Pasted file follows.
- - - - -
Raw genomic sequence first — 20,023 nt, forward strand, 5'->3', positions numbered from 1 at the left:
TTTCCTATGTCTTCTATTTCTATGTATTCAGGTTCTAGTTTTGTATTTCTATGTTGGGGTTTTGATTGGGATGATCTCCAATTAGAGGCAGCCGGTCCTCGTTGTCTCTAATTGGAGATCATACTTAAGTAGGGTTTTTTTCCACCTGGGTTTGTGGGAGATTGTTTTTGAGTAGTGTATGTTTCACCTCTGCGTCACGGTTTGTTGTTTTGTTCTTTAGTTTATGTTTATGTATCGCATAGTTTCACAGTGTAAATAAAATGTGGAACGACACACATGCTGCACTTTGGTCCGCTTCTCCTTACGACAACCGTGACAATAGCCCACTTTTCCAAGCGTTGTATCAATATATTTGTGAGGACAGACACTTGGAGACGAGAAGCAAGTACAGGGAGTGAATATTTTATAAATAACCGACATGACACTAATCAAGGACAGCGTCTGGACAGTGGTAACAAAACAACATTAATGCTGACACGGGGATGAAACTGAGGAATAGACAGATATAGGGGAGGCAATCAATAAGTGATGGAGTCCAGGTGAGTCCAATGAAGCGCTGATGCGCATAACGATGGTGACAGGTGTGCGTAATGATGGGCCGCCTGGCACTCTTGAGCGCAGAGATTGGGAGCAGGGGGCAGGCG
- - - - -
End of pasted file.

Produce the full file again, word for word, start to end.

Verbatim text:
Raw genomic sequence first — 20,023 nt, forward strand, 5'->3', positions numbered from 1 at the left:
TTTCCTATGTCTTCTATTTCTATGTATTCAGGTTCTAGTTTTGTATTTCTATGTTGGGGTTTTGATTGGGATGATCTCCAATTAGAGGCAGCCGGTCCTCGTTGTCTCTAATTGGAGATCATACTTAAGTAGGGTTTTTTTCCACCTGGGTTTGTGGGAGATTGTTTTTGAGTAGTGTATGTTTCACCTCTGCGTCACGGTTTGTTGTTTTGTTCTTTAGTTTATGTTTATGTATCGCATAGTTTCACAGTGTAAATAAAATGTGGAACGACACACATGCTGCACTTTGGTCCGCTTCTCCTTACGACAACCGTGACAATAGCCCACTTTTCCAAGCGTTGTATCAATATATTTGTGAGGACAGACACTTGGAGACGAGAAGCAAGTACAGGGAGTGAATATTTTATAAATAACCGACATGACACTAATCAAGGACAGCGTCTGGACAGTGGTAACAAAACAACATTAATGCTGACACGGGGATGAAACTGAGGAATAGACAGATATAGGGGAGGCAATCAATAAGTGATGGAGTCCAGGTGAGTCCAATGAAGCGCTGATGCGCATAACGATGGTGACAGGTGTGCGTAATGATGGGCCGCCTGGCACTCTTGAGCGCAGAGATTGGGAGCAGGGGGCAGGCG